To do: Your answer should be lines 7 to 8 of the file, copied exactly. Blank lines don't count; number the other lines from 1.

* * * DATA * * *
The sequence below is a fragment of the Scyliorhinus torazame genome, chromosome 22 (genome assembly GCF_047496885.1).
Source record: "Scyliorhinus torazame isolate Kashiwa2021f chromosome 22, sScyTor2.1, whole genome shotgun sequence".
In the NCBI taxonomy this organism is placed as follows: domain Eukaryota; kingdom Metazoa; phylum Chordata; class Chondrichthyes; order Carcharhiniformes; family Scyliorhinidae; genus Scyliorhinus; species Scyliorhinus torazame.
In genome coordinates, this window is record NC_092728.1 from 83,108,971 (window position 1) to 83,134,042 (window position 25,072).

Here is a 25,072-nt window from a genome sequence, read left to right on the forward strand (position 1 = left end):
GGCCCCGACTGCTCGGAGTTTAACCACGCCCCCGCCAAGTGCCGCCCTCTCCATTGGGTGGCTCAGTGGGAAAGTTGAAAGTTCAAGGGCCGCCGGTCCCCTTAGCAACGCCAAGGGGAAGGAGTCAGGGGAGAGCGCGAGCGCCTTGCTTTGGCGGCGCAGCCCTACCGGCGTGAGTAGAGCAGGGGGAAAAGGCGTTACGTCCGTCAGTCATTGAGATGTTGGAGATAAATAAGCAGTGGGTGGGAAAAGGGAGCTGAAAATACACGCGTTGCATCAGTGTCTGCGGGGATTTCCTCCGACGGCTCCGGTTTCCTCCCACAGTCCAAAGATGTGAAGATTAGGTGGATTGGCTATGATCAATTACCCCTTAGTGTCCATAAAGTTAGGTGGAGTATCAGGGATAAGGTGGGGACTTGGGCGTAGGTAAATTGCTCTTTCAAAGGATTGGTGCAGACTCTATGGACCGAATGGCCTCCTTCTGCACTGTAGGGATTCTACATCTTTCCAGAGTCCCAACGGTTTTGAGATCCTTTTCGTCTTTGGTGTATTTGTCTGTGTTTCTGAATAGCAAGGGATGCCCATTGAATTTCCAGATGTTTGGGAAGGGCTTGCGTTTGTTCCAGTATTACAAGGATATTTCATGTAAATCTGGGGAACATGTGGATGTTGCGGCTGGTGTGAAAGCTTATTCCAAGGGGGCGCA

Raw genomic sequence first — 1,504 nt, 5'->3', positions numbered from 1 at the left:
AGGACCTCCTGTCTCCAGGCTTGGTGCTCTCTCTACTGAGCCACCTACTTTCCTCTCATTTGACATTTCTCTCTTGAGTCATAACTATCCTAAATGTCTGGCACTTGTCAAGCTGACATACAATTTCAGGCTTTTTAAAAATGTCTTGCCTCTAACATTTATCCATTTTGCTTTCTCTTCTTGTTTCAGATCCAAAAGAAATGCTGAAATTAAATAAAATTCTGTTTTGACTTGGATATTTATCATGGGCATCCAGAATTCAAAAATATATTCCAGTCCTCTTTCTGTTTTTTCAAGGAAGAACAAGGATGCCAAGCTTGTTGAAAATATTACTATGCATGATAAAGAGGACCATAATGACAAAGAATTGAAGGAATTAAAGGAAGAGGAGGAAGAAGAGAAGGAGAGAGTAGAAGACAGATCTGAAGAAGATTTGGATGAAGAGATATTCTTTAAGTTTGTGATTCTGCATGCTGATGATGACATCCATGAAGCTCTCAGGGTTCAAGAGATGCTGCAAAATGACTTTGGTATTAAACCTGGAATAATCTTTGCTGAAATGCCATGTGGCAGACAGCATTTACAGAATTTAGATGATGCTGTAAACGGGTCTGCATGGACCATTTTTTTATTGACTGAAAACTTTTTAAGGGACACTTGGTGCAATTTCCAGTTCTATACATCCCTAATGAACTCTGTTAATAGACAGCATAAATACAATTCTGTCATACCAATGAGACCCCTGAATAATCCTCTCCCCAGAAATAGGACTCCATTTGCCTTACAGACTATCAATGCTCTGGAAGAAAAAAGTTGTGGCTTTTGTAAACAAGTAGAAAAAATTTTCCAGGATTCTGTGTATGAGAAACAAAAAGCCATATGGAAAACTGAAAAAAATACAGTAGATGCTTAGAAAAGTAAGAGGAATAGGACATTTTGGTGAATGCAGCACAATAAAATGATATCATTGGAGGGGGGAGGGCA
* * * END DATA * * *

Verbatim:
Raw genomic sequence first — 1,504 nt, 5'->3', positions numbered from 1 at the left:
AGGACCTCCTGTCTCCAGGCTTGGTGCTCTCTCTACTGAGCCACCTACTTTCCTCTCATTTGACATTTCTCTCTTGAGTCATAACTATCCTAAATGTCTGGCACTTGTCAAGCTGACATACAATTTCAGGCTTTTTAAAAATGTCTTGCCTCTAACATTTATCCATTTTGCTTTCTCTTCTTGTTTCAGATCCAAAAGAAATGCTGAAATTAAATAAAATTCTGTTTTGACTTGGATATTTATCATGGGCATCCAGAATTCAAAAATATATTCCAGTCCTCTTTCTGTTTTTTCAAGGAAGAACAAGGATGCCAAGCTTGTTGAAAATATTACTATGCATGATAAAGAGGACCATAATGACAAAGAATTGAAGGAATTAAAGGAAGAGGAGGAAGAAGAGAAGGAGAGAGTAGAAGACAGATCTGAAGAAGATTTGGATGAAGAGATATTCTTTAAGTTTGTGATTCTGCATGCTGATGATGACATCCATGAAGCTCTCAGGGTTCAAGAGATGCTGCAAAATGACTTTGGTATTAAACCTGGAATAATCTTTGCTGAAATGCCATGTGGCAGACAGCATTTACAGAATTTAGATGATGCTGTAAACGGGTCTGCATGGACCATTTTTTTATTGACTGAAAACTTTTTAAGGGACACTTGGTGCAATTTCCAGTTCTATACATCCCTAATGAACTCTGTTAATAGACAGCATAAATACAATTCTGTCATACCAATGAGACCCCTGAATAATCCTCTCCCCAGAAATAGGACTCCATTTGCCTTACAGACTATCAATGCTCTGGAAGAAAAAAGTTGTGGCTTTTGTAAACAAGTAGAAAAAATTTTCCAGGATTCTGTGTATGAGAAACAAAAAGCCATATGGAAAACTGAAAAAAATACAGTAGATGCTTAGAAAAGTAAGAGGAATAGGACATTTTGGTGAATGCAGCACAATAAAATGATATCATTGGAGGGGGGAGGGCA